Family Tree #2 is published by Image Comics. It comes from the creative team of writer Jeff Lemire, artists Phil Hester and Eric Gapstur, colorist Ryan Cody, and letterer Steve Wands.
After the shocking events of the first issue, the story takes a pause to give readers some answers. The perspective shifts to 1996 and the old man, soon identified as Judd, as he enters a motel room. Laying in the bed is a humanoid tree that the old man refers to as Darcy. Judd takes a moment to speak with Darcy before a car slams into the building and a gunfight ensues. Back to the present, Loretta tries to get Judd to leave her and the kids alone. Judd tells her that their attackers will be back and with greater numbers.
Despite this, Loretta is unphased and insists Judd go. However, Meg and Josh are the voices of reason and convince her that they need help. Judd packs everyone into his truck and they drive away, hopefully toward safety. The perspective shifts once again as more about the past between Judd and Darcy is revealed. With unknown assailants on their tails and Meg’s condition worsening, things look bleak for the foreseeable future.
Family Tree #2 focuses less on the dread and outright horror of the first issue. Instead, Lemire takes this issue in a more action-oriented and equally tragic direction. The history of Judd and Darcy, though brief, is heartbreaking. They also provide a valuable perspective and dramatic irony for the reader to help keep the story in perspective. By the issue’s end, the story and its stakes have been raised, and new twists have arisen within it. Normally it would feel a little off to switch from eerie to sad so suddenly’ however, tragedy is an important aspect to the horror and as a result, the reader finds themselves more attached to the characters. Obviously this will set up for devastating outcomes in the future and Lemire’s work ensures that it will be all the better for it.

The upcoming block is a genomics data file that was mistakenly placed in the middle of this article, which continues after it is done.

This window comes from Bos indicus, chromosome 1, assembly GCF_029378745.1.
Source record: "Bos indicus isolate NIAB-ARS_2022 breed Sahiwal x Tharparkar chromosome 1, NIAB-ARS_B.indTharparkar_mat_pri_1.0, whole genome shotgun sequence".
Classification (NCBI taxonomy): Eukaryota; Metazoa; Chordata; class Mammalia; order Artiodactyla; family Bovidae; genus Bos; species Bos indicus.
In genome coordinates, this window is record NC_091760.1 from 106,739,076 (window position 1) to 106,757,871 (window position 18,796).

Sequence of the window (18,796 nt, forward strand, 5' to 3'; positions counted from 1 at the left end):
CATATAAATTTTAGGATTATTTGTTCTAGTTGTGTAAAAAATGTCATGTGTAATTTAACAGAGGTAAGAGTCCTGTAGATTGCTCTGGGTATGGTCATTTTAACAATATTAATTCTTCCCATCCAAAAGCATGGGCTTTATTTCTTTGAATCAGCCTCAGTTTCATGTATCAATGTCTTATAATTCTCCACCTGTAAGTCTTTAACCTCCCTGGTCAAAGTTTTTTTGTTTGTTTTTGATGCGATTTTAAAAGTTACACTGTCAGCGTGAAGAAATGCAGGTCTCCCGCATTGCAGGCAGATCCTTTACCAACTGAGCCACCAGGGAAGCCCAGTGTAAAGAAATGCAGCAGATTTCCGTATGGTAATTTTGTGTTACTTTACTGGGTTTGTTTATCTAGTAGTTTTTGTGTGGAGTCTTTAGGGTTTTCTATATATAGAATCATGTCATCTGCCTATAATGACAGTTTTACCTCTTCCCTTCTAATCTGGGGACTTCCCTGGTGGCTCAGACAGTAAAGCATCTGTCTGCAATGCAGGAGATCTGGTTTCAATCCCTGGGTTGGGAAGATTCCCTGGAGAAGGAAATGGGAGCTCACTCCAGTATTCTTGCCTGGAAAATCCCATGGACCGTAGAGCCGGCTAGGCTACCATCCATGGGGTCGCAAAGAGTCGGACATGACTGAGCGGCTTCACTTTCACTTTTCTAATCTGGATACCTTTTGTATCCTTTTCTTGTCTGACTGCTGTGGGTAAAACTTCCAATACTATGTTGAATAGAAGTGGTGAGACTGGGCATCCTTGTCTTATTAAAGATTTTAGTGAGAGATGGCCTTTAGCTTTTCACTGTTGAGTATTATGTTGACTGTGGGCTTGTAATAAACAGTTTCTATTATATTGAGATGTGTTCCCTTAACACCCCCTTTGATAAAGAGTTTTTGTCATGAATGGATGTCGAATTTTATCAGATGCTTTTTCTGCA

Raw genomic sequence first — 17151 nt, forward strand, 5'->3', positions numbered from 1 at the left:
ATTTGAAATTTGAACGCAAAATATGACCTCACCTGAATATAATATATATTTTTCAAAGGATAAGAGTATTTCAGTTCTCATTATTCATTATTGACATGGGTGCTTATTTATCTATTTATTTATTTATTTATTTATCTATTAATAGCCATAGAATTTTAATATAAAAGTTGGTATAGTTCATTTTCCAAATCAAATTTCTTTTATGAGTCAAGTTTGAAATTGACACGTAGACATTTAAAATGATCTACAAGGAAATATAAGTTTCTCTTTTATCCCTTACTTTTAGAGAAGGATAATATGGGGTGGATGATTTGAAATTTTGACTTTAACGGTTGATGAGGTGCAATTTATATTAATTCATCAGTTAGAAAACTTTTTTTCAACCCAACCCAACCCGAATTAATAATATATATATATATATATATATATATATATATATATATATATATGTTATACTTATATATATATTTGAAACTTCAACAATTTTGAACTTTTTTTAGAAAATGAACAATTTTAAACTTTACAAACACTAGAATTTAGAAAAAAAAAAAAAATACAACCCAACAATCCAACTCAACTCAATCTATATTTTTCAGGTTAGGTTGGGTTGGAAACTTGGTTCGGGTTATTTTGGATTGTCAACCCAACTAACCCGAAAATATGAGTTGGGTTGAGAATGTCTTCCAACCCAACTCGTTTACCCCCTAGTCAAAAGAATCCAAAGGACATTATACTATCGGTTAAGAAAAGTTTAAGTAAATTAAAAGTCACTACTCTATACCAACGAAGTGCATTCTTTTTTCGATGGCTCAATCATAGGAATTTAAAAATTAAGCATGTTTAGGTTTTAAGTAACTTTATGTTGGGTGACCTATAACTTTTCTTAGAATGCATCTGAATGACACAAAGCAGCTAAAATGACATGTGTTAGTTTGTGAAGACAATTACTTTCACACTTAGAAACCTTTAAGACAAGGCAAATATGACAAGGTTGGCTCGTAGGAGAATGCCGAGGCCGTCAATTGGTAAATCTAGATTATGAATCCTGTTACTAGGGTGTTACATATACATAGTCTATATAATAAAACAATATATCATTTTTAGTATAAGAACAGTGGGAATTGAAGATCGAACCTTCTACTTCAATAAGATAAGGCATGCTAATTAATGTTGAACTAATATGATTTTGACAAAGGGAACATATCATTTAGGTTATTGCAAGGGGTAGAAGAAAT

The art from Phil Hester and Eric Gapstur translates well from the grim dread of the first issue to this one. Maintaining a tense and serious narrative with a humanoid tree is no small task, but these two pull it off. That the reader can see the emotion on Darcy’s nearly petrified visage is legitimately impressive. The colors from Cody are well implemented. The clever contrasting of light and dark carries over from the first issue and continues to work. The letters from Wands are solid and the effects carry a lot of weight. There is one spoiler instance of lettering towards the end that is extremely well done and I wish I could say more about it.
Family Tree #2 is a strong follow-up to the first issue. Lemire is doing a lot with very little time and space in this series. Despite a premise that seems oddball at best, this is creepy, sad, and very earnest series. I am excited to see where the story goes from here and I highly recommend it. Honestly, you could probably start here if you missed issue #1 and not feel like you’ve missed out on too much, but you should definitely read both if you are able.
Family Tree #2 is available wherever comics are sold.
Family Tree #2
Despite a premise that seems oddball at best, this is creepy, sad, and very earnest series. I am excited to see where the story goes from here and I highly recommend it.